This does not mean that acts of concealment can never have significance where they are "done in furtherance of the main criminal objectives of the conspiracy." Grunewald v. United States, 353 U.S. 391, 405, 77 S.Ct. 963, 974, 1 L.Ed.2d 931 (1957). See also United States v. Medina, 761 F.2d 12, 18 (1st Cir.1985) (conspiracy continued so long as coconspirators were acting together to destroy incriminatory evidence); United States v. Davis, 623 F.2d 188, 192 (1st Cir.1980) (acts of concealment made in furtherance of main criminal objectives of the conspiracy and were thus admissible). But when the acts of concealment are done after the central objectives have been attained, for the purpose only of covering up after the crime, they are inadmissible. See Grunewald, 353 U.S. at 405, 77 S.Ct. at 974. As this is the case here, the statement was inadmissible hearsay and should not have been considered as evidence against Stamps.
We also find that the admission of this statement was not harmless error.
III. JUAN LUIS BOSCIO
Boscio was convicted as an aider and abettor of the wire fraud alleged in Count One of the indictment. See pages 4-5 supra. On appeal he argues there was insufficient evidence to sustain his conviction. He also purports to appeal from the denial of several post-conviction motions he made subsequent to the filing of his initial notice of appeal.
A. Sufficiency of the Evidence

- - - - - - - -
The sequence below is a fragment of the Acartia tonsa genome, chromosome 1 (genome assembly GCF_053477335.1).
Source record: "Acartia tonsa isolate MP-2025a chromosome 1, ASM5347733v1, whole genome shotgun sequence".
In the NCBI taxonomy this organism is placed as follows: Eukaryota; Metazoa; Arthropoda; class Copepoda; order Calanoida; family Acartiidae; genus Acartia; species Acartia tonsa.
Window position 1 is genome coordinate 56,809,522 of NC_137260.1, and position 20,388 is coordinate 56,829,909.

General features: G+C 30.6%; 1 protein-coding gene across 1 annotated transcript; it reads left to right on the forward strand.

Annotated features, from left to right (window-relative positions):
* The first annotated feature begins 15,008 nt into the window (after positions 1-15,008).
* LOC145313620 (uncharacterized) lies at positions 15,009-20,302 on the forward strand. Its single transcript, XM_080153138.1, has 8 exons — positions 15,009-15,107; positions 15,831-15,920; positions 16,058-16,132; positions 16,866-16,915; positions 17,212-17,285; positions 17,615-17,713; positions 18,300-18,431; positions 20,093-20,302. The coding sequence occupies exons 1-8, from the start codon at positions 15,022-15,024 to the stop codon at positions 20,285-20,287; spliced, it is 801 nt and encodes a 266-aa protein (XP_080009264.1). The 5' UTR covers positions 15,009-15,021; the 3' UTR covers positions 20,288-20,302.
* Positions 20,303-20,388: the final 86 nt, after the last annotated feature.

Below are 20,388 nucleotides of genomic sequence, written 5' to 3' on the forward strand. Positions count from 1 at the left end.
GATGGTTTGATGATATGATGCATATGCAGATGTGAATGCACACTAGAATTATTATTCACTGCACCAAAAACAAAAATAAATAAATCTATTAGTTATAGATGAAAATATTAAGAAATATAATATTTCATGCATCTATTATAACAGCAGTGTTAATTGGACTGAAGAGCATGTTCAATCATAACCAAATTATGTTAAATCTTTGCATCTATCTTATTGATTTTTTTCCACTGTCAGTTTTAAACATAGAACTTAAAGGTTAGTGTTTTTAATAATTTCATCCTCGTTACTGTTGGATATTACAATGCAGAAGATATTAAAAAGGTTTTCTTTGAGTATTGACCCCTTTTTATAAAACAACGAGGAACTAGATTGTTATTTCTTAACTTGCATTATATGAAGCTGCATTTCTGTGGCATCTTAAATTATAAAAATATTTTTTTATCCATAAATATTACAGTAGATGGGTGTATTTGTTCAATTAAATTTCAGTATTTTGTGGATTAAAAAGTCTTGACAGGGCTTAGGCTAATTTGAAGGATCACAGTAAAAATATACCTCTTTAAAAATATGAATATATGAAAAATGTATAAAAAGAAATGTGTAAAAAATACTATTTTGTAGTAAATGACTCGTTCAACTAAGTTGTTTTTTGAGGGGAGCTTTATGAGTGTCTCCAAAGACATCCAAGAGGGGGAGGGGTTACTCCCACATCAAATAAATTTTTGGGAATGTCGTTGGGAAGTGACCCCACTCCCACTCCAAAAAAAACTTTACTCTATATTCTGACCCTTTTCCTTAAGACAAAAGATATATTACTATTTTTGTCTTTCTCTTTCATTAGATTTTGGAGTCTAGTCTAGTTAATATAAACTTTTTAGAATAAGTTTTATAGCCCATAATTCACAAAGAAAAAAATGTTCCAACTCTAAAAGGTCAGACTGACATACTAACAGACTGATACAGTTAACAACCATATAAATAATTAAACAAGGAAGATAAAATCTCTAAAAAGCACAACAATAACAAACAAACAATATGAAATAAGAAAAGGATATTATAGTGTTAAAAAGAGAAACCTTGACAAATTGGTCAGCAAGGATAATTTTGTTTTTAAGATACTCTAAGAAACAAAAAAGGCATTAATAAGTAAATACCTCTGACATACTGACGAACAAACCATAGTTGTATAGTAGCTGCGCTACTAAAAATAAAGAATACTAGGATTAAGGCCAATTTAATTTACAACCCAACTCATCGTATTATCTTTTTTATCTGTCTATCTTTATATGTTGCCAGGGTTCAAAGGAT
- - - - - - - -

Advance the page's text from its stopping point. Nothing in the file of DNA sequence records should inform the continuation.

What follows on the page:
Boscio moved for a judgment of acquittal under Fed.R.Crim.P. 29 at the close of the government's case and after the jury returned its guilty verdict. The district court denied both motions. We affirm the district court's rulings because we find, viewing the record as a whole and in the light most favorable to the government, that there was sufficient evidence supporting Boscio's conviction as an aider and abettor.
Taking advantage of these connections, Boscio helped initiate and arrange the REPO deals that provided the basis for the fraudulent scheme. He played a key role in the Authority's involvement in the REPO. The Authority had a client account at Shearson and had been doing business there for some time. When Shearson's lawyers questioned the Authority's power to engage in such business with Shearson, as opposed to Shearson dealing directly with the municipal government of Ponce, Boscio strongly disagreed and told Shearson that the Authority did have such power. It was around this time that Boscio suggested that the Authority retain Serrano to help it obtain the financing that led to the REPOs. Boscio introduced the Authority's executive director, Augusto Zayas, to Serrano. Although Zayas signed the REPOs on behalf of the Authority, it was Boscio who authorized and, in fact, instructed him to do so. Before signing the REPO with PDI, Zayas questioned Serrano as to why PDI was involved in the deal; at the time, Zayas did not know what PDI was. Serrano, angered by the question, insisted that if the deal with PDI was not signed, the Authority would not be able to obtain the $3 million in financing. Afraid that the deal would fall through and because "there was no objection on the part of the president [Boscio]" who was present, Zayas signed the REPO deal. Shearson sent at least one of the Authority's client account statements emanating from this REPO to Boscio. As it turned out, the Authority never did receive the $3 million in financing.